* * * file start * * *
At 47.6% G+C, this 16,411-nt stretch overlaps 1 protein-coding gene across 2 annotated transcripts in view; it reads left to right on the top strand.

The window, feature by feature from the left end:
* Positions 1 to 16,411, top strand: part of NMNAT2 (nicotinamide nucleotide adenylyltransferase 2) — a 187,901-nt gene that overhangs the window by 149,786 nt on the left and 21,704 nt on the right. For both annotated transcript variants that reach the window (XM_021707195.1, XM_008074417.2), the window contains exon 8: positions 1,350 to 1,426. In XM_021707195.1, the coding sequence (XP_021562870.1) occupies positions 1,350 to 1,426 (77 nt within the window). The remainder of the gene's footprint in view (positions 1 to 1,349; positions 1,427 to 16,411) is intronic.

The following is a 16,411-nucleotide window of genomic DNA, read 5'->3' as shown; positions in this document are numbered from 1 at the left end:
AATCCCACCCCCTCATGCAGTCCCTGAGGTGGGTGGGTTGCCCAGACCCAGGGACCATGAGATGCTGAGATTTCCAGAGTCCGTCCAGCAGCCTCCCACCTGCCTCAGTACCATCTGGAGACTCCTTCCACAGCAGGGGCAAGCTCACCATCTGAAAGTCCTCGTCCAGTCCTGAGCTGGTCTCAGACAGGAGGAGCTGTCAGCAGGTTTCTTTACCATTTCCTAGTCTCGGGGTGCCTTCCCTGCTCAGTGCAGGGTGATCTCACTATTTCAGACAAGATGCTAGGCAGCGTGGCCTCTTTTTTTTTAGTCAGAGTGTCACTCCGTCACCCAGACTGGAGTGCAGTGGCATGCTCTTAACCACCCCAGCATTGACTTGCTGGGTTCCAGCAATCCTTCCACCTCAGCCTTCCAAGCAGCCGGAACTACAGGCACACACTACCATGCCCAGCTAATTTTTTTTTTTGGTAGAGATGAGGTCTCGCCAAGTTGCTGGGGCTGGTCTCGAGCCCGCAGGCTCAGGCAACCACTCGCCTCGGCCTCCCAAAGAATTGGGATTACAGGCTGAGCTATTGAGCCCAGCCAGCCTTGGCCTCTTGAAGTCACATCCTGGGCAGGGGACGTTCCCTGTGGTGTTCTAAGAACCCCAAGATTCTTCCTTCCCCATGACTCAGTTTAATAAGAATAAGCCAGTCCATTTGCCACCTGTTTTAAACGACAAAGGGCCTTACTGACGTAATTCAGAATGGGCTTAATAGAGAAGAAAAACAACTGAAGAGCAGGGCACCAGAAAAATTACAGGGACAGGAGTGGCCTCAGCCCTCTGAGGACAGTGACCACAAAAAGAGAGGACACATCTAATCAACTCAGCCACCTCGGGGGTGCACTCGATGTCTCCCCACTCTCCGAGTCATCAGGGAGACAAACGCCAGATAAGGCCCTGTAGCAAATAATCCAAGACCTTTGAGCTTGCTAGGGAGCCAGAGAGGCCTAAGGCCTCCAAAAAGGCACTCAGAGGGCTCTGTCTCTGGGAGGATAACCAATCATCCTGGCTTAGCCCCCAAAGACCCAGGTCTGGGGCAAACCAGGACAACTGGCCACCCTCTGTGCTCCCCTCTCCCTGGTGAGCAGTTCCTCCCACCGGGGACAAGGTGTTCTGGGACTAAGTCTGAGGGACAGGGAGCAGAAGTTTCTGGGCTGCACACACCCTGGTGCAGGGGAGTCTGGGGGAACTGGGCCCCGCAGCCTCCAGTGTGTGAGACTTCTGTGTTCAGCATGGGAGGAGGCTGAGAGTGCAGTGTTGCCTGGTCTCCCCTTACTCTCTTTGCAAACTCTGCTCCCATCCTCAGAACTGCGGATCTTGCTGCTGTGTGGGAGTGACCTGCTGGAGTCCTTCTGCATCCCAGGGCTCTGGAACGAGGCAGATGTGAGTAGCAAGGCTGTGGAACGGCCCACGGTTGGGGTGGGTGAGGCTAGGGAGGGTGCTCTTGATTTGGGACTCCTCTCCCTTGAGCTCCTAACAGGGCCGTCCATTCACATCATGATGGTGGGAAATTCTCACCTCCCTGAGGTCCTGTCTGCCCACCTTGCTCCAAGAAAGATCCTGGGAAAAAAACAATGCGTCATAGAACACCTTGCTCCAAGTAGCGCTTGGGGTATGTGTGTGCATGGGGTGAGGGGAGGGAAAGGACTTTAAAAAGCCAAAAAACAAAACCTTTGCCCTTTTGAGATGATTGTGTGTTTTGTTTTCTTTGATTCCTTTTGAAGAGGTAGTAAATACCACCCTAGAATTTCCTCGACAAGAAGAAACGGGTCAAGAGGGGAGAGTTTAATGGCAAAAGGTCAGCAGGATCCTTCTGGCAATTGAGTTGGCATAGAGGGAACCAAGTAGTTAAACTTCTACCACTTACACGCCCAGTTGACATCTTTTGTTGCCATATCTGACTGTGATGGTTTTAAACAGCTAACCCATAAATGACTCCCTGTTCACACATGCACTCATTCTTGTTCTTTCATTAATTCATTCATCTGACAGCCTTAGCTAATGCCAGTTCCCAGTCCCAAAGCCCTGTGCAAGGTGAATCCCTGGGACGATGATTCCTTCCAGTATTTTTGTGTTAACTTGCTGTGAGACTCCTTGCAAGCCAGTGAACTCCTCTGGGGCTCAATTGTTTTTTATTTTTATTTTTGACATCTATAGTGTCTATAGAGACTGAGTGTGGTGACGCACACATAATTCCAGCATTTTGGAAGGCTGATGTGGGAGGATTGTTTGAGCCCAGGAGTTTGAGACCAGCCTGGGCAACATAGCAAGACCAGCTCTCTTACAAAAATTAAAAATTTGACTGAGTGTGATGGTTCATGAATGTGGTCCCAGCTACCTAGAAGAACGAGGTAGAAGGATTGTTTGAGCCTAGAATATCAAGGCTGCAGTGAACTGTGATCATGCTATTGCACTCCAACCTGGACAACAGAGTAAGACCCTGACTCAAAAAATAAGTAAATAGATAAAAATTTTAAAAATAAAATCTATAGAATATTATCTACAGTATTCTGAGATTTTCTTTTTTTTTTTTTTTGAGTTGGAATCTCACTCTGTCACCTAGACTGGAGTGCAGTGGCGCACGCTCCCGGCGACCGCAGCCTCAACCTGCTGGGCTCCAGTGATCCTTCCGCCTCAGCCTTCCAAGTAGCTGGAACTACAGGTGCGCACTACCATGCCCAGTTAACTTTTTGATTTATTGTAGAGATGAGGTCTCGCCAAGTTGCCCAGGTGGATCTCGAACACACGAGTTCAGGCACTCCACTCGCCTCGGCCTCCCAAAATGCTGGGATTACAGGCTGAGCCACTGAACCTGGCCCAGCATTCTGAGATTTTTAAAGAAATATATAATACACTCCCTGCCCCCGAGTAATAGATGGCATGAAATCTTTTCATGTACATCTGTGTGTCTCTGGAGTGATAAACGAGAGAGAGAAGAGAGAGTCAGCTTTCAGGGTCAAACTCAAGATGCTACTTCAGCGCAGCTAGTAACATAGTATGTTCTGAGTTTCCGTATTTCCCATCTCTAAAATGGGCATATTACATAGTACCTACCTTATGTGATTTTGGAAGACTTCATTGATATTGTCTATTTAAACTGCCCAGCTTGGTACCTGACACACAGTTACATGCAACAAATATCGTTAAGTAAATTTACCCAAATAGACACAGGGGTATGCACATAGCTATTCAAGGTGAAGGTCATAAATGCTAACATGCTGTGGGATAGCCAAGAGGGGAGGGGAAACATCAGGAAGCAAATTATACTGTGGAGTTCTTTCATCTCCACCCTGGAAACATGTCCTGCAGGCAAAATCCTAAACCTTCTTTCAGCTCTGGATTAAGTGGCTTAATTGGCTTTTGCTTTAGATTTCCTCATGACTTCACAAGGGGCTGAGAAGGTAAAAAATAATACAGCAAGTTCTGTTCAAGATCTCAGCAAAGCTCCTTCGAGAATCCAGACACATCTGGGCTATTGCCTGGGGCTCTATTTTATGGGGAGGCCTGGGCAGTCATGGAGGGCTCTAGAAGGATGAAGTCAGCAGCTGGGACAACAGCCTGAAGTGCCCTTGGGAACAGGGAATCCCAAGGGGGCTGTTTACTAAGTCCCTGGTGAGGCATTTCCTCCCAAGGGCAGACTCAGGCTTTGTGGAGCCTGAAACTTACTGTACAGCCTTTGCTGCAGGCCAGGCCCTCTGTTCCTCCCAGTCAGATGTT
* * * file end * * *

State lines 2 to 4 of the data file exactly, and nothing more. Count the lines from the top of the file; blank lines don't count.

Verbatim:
The window, feature by feature from the left end:
* Positions 1 to 16,411, top strand: part of NMNAT2 (nicotinamide nucleotide adenylyltransferase 2) — a 187,901-nt gene that overhangs the window by 149,786 nt on the left and 21,704 nt on the right. For both annotated transcript variants that reach the window (XM_021707195.1, XM_008074417.2), the window contains exon 8: positions 1,350 to 1,426. In XM_021707195.1, the coding sequence (XP_021562870.1) occupies positions 1,350 to 1,426 (77 nt within the window). The remainder of the gene's footprint in view (positions 1 to 1,349; positions 1,427 to 16,411) is intronic.

The following is a 16,411-nucleotide window of genomic DNA, read 5'->3' as shown; positions in this document are numbered from 1 at the left end: